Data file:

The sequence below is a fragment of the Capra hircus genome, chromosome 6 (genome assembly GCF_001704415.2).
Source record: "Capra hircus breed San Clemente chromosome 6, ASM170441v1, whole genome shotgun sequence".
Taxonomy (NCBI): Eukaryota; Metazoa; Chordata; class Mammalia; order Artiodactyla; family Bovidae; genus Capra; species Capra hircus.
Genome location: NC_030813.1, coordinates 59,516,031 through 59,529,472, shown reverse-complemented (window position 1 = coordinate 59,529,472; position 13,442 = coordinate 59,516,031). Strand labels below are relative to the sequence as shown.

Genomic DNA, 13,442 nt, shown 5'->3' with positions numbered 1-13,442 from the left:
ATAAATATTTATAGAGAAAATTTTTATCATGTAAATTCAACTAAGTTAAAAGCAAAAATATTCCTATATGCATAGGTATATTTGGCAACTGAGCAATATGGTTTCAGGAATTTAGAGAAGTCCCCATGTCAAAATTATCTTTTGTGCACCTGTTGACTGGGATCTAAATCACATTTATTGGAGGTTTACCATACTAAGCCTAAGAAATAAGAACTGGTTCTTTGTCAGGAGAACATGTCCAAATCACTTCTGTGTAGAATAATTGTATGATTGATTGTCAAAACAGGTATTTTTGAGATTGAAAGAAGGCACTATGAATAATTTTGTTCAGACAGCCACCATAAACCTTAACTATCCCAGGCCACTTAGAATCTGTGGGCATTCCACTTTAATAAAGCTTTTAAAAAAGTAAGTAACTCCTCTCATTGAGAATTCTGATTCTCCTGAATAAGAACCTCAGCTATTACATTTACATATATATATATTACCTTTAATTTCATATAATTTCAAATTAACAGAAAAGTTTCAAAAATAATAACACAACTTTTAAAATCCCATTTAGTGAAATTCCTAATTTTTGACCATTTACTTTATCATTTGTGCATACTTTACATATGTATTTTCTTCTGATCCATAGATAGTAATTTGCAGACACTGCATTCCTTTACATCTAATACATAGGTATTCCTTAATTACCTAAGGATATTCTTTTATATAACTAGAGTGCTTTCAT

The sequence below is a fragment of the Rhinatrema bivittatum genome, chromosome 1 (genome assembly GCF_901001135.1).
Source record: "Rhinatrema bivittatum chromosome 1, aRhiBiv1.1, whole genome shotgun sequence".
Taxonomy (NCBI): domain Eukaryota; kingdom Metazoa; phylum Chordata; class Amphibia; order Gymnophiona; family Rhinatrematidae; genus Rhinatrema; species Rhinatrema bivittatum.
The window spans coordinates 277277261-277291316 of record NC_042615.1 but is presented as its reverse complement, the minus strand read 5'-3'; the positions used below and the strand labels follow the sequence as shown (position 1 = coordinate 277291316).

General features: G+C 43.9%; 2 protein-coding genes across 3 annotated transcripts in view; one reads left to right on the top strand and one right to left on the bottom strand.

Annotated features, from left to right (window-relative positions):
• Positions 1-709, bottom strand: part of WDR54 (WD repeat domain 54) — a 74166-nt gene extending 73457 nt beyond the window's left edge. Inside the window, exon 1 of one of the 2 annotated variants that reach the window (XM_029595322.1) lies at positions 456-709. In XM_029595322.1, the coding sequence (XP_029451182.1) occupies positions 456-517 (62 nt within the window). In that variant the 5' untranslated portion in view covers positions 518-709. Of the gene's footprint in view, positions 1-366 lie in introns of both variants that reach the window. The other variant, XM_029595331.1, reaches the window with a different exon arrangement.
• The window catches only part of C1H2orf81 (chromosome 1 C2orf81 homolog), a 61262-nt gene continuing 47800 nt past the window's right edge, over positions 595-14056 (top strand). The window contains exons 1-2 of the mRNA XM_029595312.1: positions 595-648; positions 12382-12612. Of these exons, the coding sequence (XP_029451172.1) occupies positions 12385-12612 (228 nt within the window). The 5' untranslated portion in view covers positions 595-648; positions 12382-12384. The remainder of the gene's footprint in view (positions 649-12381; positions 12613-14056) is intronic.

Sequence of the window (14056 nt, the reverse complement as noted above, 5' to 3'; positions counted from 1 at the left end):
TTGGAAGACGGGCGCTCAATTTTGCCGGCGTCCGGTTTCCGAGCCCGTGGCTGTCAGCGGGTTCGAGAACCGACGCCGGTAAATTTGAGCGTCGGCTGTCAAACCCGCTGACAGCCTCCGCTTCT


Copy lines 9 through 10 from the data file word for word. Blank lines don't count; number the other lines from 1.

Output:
Taxonomy (NCBI): domain Eukaryota; kingdom Metazoa; phylum Chordata; class Amphibia; order Gymnophiona; family Rhinatrematidae; genus Rhinatrema; species Rhinatrema bivittatum.
The window spans coordinates 277277261-277291316 of record NC_042615.1 but is presented as its reverse complement, the minus strand read 5'-3'; the positions used below and the strand labels follow the sequence as shown (position 1 = coordinate 277291316).